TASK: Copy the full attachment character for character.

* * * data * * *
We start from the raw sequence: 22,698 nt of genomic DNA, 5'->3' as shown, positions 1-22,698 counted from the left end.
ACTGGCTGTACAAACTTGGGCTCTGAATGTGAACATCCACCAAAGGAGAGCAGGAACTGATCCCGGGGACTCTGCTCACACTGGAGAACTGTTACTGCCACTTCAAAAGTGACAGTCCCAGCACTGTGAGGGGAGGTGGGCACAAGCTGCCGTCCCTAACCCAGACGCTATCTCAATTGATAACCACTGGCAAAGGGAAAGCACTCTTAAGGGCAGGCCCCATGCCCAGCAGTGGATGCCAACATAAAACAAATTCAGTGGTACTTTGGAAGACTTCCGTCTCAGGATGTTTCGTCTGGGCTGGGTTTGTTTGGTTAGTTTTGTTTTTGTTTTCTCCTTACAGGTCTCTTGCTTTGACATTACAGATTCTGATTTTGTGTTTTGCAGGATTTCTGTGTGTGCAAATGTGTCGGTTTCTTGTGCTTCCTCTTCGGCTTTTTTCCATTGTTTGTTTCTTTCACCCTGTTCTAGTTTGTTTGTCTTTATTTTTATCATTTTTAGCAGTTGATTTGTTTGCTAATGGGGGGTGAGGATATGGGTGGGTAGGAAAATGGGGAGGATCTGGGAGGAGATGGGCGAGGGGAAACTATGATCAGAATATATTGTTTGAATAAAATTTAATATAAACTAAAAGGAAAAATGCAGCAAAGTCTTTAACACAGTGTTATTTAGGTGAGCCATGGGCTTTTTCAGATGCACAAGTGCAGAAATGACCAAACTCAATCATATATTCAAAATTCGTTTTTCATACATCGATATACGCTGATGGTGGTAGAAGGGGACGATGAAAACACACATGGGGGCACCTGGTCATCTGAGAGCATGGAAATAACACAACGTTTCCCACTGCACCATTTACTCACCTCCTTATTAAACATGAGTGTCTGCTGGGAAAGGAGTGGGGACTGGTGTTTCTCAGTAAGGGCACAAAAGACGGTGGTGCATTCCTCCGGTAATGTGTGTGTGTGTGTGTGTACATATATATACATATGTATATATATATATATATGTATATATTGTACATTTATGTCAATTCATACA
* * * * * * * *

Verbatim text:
We start from the raw sequence: 22,698 nt of genomic DNA, 5'->3' as shown, positions 1-22,698 counted from the left end.
ACTGGCTGTACAAACTTGGGCTCTGAATGTGAACATCCACCAAAGGAGAGCAGGAACTGATCCCGGGGACTCTGCTCACACTGGAGAACTGTTACTGCCACTTCAAAAGTGACAGTCCCAGCACTGTGAGGGGAGGTGGGCACAAGCTGCCGTCCCTAACCCAGACGCTATCTCAATTGATAACCACTGGCAAAGGGAAAGCACTCTTAAGGGCAGGCCCCATGCCCAGCAGTGGATGCCAACATAAAACAAATTCAGTGGTACTTTGGAAGACTTCCGTCTCAGGATGTTTCGTCTGGGCTGGGTTTGTTTGGTTAGTTTTGTTTTTGTTTTCTCCTTACAGGTCTCTTGCTTTGACATTACAGATTCTGATTTTGTGTTTTGCAGGATTTCTGTGTGTGCAAATGTGTCGGTTTCTTGTGCTTCCTCTTCGGCTTTTTTCCATTGTTTGTTTCTTTCACCCTGTTCTAGTTTGTTTGTCTTTATTTTTATCATTTTTAGCAGTTGATTTGTTTGCTAATGGGGGGTGAGGATATGGGTGGGTAGGAAAATGGGGAGGATCTGGGAGGAGATGGGCGAGGGGAAACTATGATCAGAATATATTGTTTGAATAAAATTTAATATAAACTAAAAGGAAAAATGCAGCAAAGTCTTTAACACAGTGTTATTTAGGTGAGCCATGGGCTTTTTCAGATGCACAAGTGCAGAAATGACCAAACTCAATCATATATTCAAAATTCGTTTTTCATACATCGATATACGCTGATGGTGGTAGAAGGGGACGATGAAAACACACATGGGGGCACCTGGTCATCTGAGAGCATGGAAATAACACAACGTTTCCCACTGCACCATTTACTCACCTCCTTATTAAACATGAGTGTCTGCTGGGAAAGGAGTGGGGACTGGTGTTTCTCAGTAAGGGCACAAAAGACGGTGGTGCATTCCTCCGGTAATGTGTGTGTGTGTGTGTGTACATATATATACATATGTATATATATATATATATGTATATATTGTACATTTATGTCAATTCATACA